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Cleveland is coincidentally in town this weekend, facing the White Sox on the South Side. Ross has the opportunity to get an early look at the Indians ahead of their two-game series on Tuesday and Wednesday. They're playing on Sunday Night Baseball this week in place of the Cubs and Cardinals.

“We’ll definitely have baseball on, try to get a nice meal delivered and just hang out with myself. I’m pretty awesome by myself,” Ross said with a smile.


Why Cubs-Cards COVID-19 postponement raises heat on MLB, ethics questions

Why Cubs-Cards COVID-19 postponement raises heat on MLB, ethics questions

Millions of Americans have lost jobs or taken pay cuts because of the economic impact of a coronavirus pandemic that in this country shows no signs of going away anytime soon, including countless members of the sports media.

So despite some of the more laughably ignorant opinions from the dimmer corners of social media, exactly nobody in the media wants any sport to shut down again.

That said, what the hell are we doing playing games outside of a bubble during the deadliest pandemic in this country in more than 100 years?

With Friday's news that another Cardinals staff member and two more players tested positive in the past two days for COVID-19, the Cubs-Cards weekend series was postponed as officials scrambled to test and retest Cardinals personnel and try to get their season restarted.

The Cubs, who have not had a player test positive since the intake process began in June, have done everything right, from management to the last player on the roster, to keep their team healthy and playing.

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But the operative, most overlooked, word in all of this has always been “playing.”

And the longer MLB pushes through outbreaks, and measures the season’s viability in counting cases instead of the risk of a catastrophic outcome for even one player, the deeper its ethical dilemma in this viral cesspool.

“Ethically, I have no problem saying we’re going to keep doing this,” Cubs general manager Jed Hoyer said over the weekend about asking players to continue working as the league experienced outbreaks involving the Marlins and Cardinals.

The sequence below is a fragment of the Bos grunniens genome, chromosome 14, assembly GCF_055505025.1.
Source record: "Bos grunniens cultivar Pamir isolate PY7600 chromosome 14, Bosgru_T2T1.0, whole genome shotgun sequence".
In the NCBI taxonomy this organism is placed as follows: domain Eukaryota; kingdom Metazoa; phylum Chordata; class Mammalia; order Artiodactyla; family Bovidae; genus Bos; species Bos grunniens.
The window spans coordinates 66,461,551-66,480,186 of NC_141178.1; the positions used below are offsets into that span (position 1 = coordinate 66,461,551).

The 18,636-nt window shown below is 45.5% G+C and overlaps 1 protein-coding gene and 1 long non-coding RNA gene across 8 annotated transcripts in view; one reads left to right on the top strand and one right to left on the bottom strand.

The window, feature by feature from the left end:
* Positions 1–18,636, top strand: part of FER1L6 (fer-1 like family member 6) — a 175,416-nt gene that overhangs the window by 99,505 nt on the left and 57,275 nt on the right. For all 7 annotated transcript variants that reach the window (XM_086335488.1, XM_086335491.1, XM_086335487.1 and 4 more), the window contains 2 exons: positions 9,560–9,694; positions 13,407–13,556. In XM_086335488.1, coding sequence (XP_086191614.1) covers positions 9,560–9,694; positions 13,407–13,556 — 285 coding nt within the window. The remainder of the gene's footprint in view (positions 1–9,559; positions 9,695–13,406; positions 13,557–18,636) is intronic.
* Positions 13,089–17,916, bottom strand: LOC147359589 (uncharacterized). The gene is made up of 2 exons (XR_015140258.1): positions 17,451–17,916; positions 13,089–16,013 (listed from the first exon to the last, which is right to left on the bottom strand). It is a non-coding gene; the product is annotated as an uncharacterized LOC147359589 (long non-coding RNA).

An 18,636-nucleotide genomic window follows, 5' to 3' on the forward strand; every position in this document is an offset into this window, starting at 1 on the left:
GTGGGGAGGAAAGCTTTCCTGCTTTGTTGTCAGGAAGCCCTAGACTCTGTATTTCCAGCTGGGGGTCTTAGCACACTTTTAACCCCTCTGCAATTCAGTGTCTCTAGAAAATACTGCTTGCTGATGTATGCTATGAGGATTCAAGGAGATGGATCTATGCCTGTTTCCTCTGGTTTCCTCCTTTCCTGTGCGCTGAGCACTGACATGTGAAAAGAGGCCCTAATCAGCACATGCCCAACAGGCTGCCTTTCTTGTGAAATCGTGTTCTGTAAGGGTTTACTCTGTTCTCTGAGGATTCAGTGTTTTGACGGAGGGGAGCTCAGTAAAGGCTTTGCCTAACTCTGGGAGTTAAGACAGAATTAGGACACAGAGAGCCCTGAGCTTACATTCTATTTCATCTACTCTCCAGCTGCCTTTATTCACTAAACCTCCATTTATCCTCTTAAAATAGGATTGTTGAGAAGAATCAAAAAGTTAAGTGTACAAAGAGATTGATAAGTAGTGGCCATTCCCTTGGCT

“That said, we have to do it the right way,” Hoyer said, citing the extra lengths the Cubs have taken to keep players and staff safe.

RELATED: Cubs better prepared than MLB to finish COVID-19 season — which is the problem

But even he and other team executives understand the limits of all the best-made plans.

“The infection is throughout the country. That’s the reality,” team president Theo Epstein said. “If you’re traveling around, there’s a real risk. Protocols are not perfect. No set of protocols are perfect. They’re designed to minimize the risk as best you possibly can.”

And while the odds for surviving the virus favor young, athletic people such as baseball players, the nearly 160,000 Americans killed by COVID-19 in the last five months include otherwise healthy toddlers, teens and young adults.

Add that to the best-known characteristic of this virus — its wildfire-like ability to spread within a group — and baseball’s attempt to stage a two-month season involving travel in and out of 30 locales starts to look like Russian roulette.

Red Sox pitcher Eduardo Rodríguez, 27, contracted COVID-19 last month and as a result developed myocarditis — an inflammation of the heart — that might shut him down for the season even after multiple tests say he’s clear of the virus.

Cubs pitching coach Tommy Hottovy, a fit, 39-year-old, recent major-league athlete, had a monthlong case so severe he went to the emergency room at one point for treatment before the viral pneumonia and high fever began to improve.

The vast majority of players insist they want to play, including Rodríguez, even after his heart diagnosis. More than 20 others have opted out because of the risk, including All-Stars Buster Posey, David Price and — in the past week — Lorenzo Cain and Yoenis Céspedes.

Obviously the owners want to play, with more than $1 billion in recouped revenues at stake in a season of deep financial losses.

“Everyone that I know outside of baseball who’s become positive, who’s gotten COVID-19 at some point, did everything right — washed their hands, wore masks, socially distanced — and they still became positive,” Epstein said. “They don’t know where. It could have been the grocery store. It could have been walking down the street.

“And as far as I know that’s the case inside baseball, too,” he added. “This is everywhere in the country and unfortunately going the wrong direction nationwide. It’s a fraught environment out there that we’re operating in, and we’re going to need to do our absolute best and also be fortunate.”